Is it a bird, is it a plane? Actually, it’s a drone, and it’s unlikely to be alone. According to PwC the use of drones is quite literally on the rise. Commercially, the uptake of unmanned aerial vehicles (UAVs) across industry verticals such as infrastructure, agriculture, transport, insurance, and telecoms has really taken off. This year, PwC estimated the total market value of drone-powered solutions at more than US$127bn.
Within the communications service provider (CSP) industry, drones can be used to support multiple engineering and network performance tasks. As a starting point, they can be used for cell tower inspections, for the measurement of data rates and even to deliver network coverage in disaster areas or for large events.
In Japan, for example, DOCOMO has already invested in the use of drones for the safe and efficient inspection of its own infrastructure. It is now also considering rolling out plans to offer building and site inspections as a commercial service to other organizations. Meanwhile in the USA, AT&T plans to use LTE-connected drones to support its new FirstNet service - a nationwide public safety network the carrier is building for the U.S. government.
But the value of drones to the mobile operator or CSP community doesn’t just lie in their own use or indeed their potential as a commercial offering. There is another, even more valuable, opportunity emerging for CSPs that could be worth close to $20 billion. Communications Service Providers are actually in a unique position to become the ‘drone air traffic controllers’ of the future.
Here’s what’s required. Unlike most other mobile-connected devices, drones must be able to cope with specific challenges that normal ground-centric wireless networks are not designed to meet. These include conforming with the requirements of regulatory bodies outside of the communications sector - such as those bodies governing the use of airspace and airspace communications - and also meeting the various KPIs related to the control mechanisms of the drones themselves.
This means managing the UAV ecosystem will require seamless coordination between regulatory authorities, radio space, airspace, communications service providers and the owner of the UAV. The drone air traffic controller will need to be able to effectively log drone missions, authorize and plan routes, determine each drone flight is compliant to all prevailing regulations, and ensure that the supporting ground network is configured to deliver the required quality of communications service, as specified in KPIs such as latency, throughput, network availability and more.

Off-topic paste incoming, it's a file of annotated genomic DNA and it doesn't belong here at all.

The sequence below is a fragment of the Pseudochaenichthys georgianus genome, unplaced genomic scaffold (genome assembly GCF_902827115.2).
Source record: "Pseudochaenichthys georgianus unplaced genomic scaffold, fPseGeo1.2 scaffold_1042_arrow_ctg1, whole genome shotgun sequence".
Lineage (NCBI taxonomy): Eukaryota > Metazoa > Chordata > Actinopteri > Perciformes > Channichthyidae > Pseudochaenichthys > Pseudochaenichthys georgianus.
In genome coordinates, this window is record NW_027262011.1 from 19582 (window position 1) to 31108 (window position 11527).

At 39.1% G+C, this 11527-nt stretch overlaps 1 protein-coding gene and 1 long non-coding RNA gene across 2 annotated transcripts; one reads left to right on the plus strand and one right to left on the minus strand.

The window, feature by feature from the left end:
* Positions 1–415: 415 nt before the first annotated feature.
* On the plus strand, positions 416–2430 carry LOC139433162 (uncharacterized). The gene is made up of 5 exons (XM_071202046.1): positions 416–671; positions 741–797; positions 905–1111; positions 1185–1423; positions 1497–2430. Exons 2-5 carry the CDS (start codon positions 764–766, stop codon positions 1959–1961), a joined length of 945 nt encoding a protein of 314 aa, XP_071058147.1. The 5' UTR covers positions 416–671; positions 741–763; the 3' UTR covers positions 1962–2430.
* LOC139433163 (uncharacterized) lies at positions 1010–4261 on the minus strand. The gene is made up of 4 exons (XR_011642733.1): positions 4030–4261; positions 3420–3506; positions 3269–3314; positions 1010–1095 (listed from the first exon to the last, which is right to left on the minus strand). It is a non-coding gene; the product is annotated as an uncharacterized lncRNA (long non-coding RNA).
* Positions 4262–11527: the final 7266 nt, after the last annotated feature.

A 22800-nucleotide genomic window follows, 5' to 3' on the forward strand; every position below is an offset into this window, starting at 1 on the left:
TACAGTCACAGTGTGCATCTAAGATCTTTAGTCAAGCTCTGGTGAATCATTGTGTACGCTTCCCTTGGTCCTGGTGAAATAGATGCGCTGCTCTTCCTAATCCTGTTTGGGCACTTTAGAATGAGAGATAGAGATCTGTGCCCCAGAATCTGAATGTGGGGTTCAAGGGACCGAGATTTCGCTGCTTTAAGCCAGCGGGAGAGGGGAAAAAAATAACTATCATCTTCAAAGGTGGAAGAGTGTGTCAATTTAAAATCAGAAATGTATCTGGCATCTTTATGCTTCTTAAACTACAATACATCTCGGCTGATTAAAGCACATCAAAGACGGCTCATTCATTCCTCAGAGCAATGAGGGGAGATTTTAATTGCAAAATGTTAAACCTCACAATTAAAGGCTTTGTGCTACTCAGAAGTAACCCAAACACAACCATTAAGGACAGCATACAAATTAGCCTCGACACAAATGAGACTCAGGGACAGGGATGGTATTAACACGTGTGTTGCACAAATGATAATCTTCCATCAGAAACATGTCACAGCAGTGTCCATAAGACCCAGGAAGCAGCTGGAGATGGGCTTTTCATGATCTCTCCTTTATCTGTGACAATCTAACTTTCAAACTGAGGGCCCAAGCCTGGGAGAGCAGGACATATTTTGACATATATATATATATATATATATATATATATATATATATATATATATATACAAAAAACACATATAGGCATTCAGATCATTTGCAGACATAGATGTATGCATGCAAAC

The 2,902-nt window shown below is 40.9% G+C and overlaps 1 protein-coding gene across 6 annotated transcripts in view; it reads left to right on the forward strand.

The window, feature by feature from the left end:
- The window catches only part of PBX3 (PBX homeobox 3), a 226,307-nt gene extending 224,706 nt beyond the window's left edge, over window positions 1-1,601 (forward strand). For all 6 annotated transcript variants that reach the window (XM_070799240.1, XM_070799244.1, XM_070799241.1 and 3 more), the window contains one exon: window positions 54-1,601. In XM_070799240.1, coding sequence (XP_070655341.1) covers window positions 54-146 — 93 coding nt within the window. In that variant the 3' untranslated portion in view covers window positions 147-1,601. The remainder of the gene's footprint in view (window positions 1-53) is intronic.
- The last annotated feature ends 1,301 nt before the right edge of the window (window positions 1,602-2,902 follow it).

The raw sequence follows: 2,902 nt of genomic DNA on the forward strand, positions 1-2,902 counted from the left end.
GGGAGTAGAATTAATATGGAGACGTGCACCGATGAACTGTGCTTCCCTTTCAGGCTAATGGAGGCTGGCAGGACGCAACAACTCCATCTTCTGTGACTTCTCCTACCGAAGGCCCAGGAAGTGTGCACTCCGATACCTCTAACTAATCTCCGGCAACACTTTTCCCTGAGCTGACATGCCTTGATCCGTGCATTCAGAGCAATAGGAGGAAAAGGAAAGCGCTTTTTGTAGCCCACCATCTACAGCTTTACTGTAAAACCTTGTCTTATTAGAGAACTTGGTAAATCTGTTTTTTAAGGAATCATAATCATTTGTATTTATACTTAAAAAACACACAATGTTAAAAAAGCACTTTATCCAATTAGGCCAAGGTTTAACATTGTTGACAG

Put in another way: the autonomous operation of UAVs requires full 3-dimensional knowledge of the airspace. This covers specific airspace limitations, such as no fly zones and obstructions; radio signal space, including interference patterns and factors that can affect communications to and from the drone; and meteorological data, such as wind speed and direction, temperature, and cloud base. This 3D radio connectivity ensures the control, communication, and tracking required for the successful operation of UAVs across multiple use cases. The wireless CSP community is in a good position to seize this opportunity since it has been successfully delivering 2D digital operations for more than 30 years.
By utilizing existing network investments - such as LTE, LTE-M and the upcoming 5G networks - CSPs can quickly create the 3D network required to deliver two-way communication between a drone and a network base station. This will enable them to identify, monitor and track drone traffic using similar methods to traditional Air Traffic Controllers. For example, once the drone is airborne, the CSPs can optimize routes directly from the gateway based on real-time weather feeds. By making use of advanced data analytics and artificial intelligence CSPs can also ensure the routes chosen protect the safety of other air traffic, people and property.
Of course, to really embrace this opportunity we will require something more than the standard CSP OSS solution. But a little investment to open up a near $20bn market seems justified. To help CSPs capitalize on the opportunity we have developed a platform we are calling AirborneUTM. This is a service enablement platform for UAVs that will allow CSPs to manage their 3D radio network, to register drones on the network and to create, plan, and optimize UAV operations to ensure full regulatory compliance across all environments.
The platform supports Beyond Visual Line of Sight (BVLOS) flights - which are those drone flights not restricted by how far the ‘pilot’ can see - and will enable CSPs to support the control and communications needs of a wide range of next generation IoT services delivered by drones. By integrating third-party data feeds with policy controls, CSPs can be certain of compliance with airspace and other drone-related safety regulations when they are helping to plan, launch and monitor drone missions.
So, when it comes to the future of air traffic drone control, this is a market opportunity where CSPs are "cleared for take-off”.